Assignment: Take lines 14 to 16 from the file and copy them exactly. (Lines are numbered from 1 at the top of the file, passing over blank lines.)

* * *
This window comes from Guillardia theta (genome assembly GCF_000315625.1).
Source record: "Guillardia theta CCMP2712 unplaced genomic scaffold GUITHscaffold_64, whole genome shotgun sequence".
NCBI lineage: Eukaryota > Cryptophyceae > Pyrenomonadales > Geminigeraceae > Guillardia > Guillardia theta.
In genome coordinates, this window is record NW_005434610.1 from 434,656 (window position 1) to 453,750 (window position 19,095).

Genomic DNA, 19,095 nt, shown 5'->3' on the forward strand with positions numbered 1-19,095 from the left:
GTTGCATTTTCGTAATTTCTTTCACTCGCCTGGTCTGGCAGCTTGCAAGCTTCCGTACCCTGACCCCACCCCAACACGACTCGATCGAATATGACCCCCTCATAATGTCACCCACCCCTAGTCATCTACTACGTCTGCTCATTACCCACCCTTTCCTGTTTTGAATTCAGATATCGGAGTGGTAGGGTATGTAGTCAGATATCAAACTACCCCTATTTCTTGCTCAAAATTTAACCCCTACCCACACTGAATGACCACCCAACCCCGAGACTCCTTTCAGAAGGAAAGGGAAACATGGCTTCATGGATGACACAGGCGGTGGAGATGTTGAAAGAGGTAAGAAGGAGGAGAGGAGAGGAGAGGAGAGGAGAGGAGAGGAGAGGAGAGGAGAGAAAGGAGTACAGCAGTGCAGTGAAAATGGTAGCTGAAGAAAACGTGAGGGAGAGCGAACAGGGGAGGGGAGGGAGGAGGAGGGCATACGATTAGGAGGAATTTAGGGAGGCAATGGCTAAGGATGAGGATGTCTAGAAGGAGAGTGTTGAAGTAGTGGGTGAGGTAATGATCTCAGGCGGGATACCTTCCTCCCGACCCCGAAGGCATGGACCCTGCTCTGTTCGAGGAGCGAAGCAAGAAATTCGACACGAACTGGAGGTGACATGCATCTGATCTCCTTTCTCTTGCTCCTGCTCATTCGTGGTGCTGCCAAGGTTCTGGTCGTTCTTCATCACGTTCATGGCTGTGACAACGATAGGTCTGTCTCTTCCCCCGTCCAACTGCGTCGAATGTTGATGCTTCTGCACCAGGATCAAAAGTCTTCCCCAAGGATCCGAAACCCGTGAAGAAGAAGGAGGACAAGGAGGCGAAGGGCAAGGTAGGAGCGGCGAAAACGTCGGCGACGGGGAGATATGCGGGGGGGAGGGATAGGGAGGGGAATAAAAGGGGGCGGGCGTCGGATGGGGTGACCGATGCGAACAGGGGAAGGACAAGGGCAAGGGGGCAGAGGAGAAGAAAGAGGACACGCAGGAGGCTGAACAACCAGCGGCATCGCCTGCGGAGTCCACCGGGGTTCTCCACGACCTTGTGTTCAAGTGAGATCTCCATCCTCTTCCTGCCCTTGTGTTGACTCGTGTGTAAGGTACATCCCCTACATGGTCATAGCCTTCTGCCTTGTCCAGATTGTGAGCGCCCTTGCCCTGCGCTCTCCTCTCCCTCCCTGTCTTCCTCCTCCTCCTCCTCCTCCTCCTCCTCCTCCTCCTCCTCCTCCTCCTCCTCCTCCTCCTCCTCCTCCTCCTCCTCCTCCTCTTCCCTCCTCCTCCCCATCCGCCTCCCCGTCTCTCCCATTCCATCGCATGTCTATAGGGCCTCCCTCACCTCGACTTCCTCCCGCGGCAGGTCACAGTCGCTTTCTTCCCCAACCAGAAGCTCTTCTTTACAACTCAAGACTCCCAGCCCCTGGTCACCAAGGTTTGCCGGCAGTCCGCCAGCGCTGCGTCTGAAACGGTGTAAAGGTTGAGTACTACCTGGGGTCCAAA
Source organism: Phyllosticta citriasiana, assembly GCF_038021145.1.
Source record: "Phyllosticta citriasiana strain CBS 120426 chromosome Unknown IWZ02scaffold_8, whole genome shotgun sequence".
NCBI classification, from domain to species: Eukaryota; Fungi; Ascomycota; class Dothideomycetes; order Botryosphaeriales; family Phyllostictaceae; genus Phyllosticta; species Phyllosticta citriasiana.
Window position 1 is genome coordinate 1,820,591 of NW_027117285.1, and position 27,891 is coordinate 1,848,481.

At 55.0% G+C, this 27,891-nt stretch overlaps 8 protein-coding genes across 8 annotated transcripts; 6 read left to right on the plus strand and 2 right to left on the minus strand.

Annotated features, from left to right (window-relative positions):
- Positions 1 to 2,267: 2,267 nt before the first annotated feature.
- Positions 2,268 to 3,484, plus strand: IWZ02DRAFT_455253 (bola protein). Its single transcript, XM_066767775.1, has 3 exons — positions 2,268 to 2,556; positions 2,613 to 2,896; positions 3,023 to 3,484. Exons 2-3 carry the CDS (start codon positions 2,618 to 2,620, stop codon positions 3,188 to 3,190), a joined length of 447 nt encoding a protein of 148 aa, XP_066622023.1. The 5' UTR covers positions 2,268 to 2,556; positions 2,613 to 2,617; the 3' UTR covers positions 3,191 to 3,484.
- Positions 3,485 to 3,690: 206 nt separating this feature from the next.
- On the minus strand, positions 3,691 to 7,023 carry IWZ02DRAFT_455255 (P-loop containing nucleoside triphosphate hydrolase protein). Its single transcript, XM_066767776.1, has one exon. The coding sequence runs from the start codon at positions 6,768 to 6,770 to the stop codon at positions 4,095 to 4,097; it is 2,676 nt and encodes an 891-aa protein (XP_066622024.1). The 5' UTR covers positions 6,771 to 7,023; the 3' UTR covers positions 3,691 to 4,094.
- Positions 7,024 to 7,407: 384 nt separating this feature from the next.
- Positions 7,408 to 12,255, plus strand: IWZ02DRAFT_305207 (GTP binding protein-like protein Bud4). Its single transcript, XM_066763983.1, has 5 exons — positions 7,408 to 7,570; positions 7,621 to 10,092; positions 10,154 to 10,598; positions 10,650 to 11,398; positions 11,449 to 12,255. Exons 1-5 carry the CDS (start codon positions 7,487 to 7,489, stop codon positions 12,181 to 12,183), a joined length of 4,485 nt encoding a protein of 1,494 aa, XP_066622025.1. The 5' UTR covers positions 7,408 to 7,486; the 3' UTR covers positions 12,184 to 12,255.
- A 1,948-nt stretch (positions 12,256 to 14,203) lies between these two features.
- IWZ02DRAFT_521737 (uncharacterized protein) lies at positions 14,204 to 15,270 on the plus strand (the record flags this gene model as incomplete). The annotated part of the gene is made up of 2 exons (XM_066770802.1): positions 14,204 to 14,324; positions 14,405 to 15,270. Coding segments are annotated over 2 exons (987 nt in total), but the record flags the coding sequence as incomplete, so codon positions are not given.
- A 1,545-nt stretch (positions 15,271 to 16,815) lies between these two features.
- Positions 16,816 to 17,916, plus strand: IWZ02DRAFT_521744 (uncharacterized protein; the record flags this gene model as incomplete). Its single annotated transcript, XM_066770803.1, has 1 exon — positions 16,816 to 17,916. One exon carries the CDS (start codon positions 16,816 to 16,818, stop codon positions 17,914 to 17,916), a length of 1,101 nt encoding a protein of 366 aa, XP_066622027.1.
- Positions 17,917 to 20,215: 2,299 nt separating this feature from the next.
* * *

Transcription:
- Positions 2,268 to 3,484, plus strand: IWZ02DRAFT_455253 (bola protein). Its single transcript, XM_066767775.1, has 3 exons — positions 2,268 to 2,556; positions 2,613 to 2,896; positions 3,023 to 3,484. Exons 2-3 carry the CDS (start codon positions 2,618 to 2,620, stop codon positions 3,188 to 3,190), a joined length of 447 nt encoding a protein of 148 aa, XP_066622023.1. The 5' UTR covers positions 2,268 to 2,556; positions 2,613 to 2,617; the 3' UTR covers positions 3,191 to 3,484.
- Positions 3,485 to 3,690: 206 nt separating this feature from the next.
- On the minus strand, positions 3,691 to 7,023 carry IWZ02DRAFT_455255 (P-loop containing nucleoside triphosphate hydrolase protein). Its single transcript, XM_066767776.1, has one exon. The coding sequence runs from the start codon at positions 6,768 to 6,770 to the stop codon at positions 4,095 to 4,097; it is 2,676 nt and encodes an 891-aa protein (XP_066622024.1). The 5' UTR covers positions 6,771 to 7,023; the 3' UTR covers positions 3,691 to 4,094.